Father Kapaun to be awarded Medal of Honor

by the 21st Theater Sustainment Command Public Affairs


Courtesy Photo
Courtesy Photo

There is a bust of his likeness, a statue in the middle of an Air Force administrative annex in the KMC in faraway Germany, an ocean away from his hometown roots and a continent away from where he is buried in an unmarked grave. The face and shoulder representation is meant as a reminder of the namesake, often overlooked and rarely thought upon from a long ago war referred to as the “forgotten war.”

The statue briefly describes his actions as a member of the Headquarters Company, 8th Cavalry Regiment, 1st Cavalry Division to memorialize his selfless accolades in life and captivity in a North Korean prisoner of war camp.

This man, U.S. Army Chaplain (Capt.) Father Emil J. Kapaun (pronounced K-pawn), will be awarded the Medal of Honor posthumously April 11. According to the U.S. Army, Kapaun’s extraordinary courage, faith and leadership inspired thousands of prisoners to survive hellish conditions, resist enemy indoctrination and retain their faith in God and country.

In 1955, four years after his death, the Army named Kapaun Barracks — now Kapaun Administration Annex in Kaiserslautern — after him. Over the years, the names of the installations have changed, but Kapaun’s memorial has remained constant. This may be the only U.S. military installation and memorial named after Kapaun.

In 1993, Kapaun was named a “servant of God” by the Vatican and is currently a candidate for sainthood after two alleged miracles were attributed to prayers for Kapaun to intercede.

Kapaun was born in Pilsen, Kan., April 20, 1916, and ordained as a Roman Catholic priest in 1940. He first entered the Army Chaplain Corps in 1944, but was separated in 1946. He re-entered military service in 1948 and deployed to Korea two years later.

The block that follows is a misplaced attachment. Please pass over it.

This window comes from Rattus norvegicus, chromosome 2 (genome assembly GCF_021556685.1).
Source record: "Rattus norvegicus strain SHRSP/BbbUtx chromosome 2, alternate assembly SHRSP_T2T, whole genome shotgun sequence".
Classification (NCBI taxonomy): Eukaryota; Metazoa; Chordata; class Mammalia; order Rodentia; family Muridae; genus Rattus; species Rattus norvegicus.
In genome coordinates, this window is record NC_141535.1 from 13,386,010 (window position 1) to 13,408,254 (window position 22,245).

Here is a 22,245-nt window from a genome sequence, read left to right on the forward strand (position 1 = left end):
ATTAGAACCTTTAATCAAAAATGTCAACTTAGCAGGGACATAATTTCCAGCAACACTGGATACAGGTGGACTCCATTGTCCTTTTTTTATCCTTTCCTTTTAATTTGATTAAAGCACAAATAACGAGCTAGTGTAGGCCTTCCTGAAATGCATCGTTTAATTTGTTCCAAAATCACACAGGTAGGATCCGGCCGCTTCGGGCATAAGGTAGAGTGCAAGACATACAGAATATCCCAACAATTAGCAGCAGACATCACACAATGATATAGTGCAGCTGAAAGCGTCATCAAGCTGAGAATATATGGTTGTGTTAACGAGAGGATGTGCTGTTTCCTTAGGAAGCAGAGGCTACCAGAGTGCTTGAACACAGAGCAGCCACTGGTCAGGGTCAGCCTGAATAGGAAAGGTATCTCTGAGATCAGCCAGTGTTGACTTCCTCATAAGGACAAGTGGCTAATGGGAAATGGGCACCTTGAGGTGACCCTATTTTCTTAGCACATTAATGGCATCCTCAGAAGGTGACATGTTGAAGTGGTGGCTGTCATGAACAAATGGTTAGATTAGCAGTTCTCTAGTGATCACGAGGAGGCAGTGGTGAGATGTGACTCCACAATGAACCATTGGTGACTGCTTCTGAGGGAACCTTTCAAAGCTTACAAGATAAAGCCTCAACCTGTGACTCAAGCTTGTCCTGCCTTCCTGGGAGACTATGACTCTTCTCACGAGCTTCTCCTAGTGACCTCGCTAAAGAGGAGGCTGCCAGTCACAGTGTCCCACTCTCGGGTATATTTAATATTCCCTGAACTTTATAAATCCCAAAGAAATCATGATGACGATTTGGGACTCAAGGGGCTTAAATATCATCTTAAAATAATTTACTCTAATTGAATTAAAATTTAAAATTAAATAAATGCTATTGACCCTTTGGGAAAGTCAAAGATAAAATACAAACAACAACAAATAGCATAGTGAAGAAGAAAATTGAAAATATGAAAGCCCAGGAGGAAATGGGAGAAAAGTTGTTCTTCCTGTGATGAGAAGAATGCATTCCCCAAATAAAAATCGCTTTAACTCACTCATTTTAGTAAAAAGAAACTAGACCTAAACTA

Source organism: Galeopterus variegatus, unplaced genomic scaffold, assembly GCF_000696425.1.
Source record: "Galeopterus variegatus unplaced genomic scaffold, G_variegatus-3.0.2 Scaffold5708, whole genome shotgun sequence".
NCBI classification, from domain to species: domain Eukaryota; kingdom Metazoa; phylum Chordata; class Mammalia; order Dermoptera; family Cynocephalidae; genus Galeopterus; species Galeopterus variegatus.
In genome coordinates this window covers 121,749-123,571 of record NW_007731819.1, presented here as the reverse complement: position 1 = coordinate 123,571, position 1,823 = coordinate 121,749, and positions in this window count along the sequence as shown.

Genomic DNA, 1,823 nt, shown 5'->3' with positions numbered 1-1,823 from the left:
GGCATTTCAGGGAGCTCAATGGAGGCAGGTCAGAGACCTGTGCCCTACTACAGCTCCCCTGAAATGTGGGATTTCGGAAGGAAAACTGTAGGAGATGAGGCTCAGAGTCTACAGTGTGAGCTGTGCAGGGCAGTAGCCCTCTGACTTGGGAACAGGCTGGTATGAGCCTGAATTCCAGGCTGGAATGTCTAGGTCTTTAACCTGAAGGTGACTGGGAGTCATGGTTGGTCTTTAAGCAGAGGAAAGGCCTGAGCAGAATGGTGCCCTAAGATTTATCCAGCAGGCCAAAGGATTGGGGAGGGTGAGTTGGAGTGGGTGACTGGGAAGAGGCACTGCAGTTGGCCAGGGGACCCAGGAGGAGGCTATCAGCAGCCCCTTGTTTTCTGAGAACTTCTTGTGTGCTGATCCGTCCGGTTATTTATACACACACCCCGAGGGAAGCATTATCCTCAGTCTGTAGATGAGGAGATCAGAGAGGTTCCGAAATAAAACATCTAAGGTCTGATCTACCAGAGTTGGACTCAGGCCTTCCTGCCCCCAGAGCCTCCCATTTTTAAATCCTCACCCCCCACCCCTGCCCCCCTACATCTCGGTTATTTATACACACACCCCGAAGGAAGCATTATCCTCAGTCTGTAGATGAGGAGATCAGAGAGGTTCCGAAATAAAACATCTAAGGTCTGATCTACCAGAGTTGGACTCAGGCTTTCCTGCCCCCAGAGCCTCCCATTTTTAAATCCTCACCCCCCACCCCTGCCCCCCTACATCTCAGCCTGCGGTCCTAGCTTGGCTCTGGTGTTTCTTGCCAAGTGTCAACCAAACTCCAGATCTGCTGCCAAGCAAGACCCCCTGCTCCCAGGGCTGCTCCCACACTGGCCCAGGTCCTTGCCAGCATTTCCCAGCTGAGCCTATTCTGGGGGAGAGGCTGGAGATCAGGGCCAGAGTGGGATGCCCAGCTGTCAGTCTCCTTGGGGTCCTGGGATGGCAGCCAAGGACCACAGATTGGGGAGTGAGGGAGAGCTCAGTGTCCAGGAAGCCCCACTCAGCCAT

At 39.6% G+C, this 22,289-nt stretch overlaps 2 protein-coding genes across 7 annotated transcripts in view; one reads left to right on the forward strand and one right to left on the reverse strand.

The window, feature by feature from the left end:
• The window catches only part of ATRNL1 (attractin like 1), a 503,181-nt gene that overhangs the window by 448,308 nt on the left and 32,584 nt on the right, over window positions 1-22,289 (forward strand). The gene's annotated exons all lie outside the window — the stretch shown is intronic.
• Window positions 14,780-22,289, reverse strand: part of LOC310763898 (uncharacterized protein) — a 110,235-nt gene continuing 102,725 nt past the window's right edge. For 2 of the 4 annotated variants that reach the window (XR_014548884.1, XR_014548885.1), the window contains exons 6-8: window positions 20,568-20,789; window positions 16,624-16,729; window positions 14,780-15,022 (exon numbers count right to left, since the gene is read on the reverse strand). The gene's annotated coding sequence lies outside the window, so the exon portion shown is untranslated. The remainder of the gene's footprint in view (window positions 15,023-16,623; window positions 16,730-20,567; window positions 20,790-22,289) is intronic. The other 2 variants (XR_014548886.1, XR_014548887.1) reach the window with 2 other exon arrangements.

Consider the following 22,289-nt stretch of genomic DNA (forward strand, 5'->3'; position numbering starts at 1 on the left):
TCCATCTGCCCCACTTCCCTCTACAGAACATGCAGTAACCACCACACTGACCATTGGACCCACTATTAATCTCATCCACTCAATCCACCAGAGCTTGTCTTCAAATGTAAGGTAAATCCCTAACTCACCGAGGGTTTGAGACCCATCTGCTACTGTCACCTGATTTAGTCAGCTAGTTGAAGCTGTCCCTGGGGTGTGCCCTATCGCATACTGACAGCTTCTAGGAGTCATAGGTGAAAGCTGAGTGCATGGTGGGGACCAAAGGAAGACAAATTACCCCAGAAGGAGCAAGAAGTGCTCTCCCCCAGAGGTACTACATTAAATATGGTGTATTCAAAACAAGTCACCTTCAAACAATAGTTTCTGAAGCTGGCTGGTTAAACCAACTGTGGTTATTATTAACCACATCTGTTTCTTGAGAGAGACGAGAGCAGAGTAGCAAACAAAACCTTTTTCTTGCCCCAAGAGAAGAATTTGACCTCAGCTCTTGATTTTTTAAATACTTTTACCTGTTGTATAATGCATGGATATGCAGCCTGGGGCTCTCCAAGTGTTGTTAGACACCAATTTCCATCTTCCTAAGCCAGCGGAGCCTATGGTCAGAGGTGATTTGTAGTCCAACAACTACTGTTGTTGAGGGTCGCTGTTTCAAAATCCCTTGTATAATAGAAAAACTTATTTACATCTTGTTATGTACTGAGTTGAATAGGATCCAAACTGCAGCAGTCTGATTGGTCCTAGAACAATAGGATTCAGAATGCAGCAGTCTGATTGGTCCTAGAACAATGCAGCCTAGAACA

“The first contributions to Kapaun’s Medal of Honor citation come from the night the 3rd Battalion, 8th Cavalry Regiment was attacked by the Chinese in the fall of 1950,” said Chaplain (Lt. Col.) Father Matthew P. Pawlikowski, deputy command chaplain for the 21st Theater Sustainment Command.

“The unit instructed (that) all Soldiers who were capable of escaping the hostile area should retreat, but Kapaun and the regimental surgeon both re-entered enemy lines to take care of the wounded. That night, Kapaun is credited with aiding 30 wounded Soldiers and bringing them to the relative safety of a log cabin nearby,” Pawlikowski said.

As the fighting continued, Kapaun realized a Chinese officer was among the wounded. He instructed the officer to negotiate with the Chinese leaders for the safe surrender of all the Soldiers in the cabin.

“Immediately after capture, Father Kapaun witnessed a Chinese officer who was about to execute an American prisoner,” Pawlikowski said. “He jumped up and shoved the officer out of the way, which could have gotten him killed right there. These kinds of actions were typical of his character. It built what could almost be considered a legend surrounding this chaplain.”

Kapaun and other prisoners were moved on foot to a Chinese prison camp to the north on Nov. 2, 1950. During the journey, both Kapaun and the regimental surgeon refused to leave the sides of the wounded. Kapaun also helped carry wounded for the entire trip.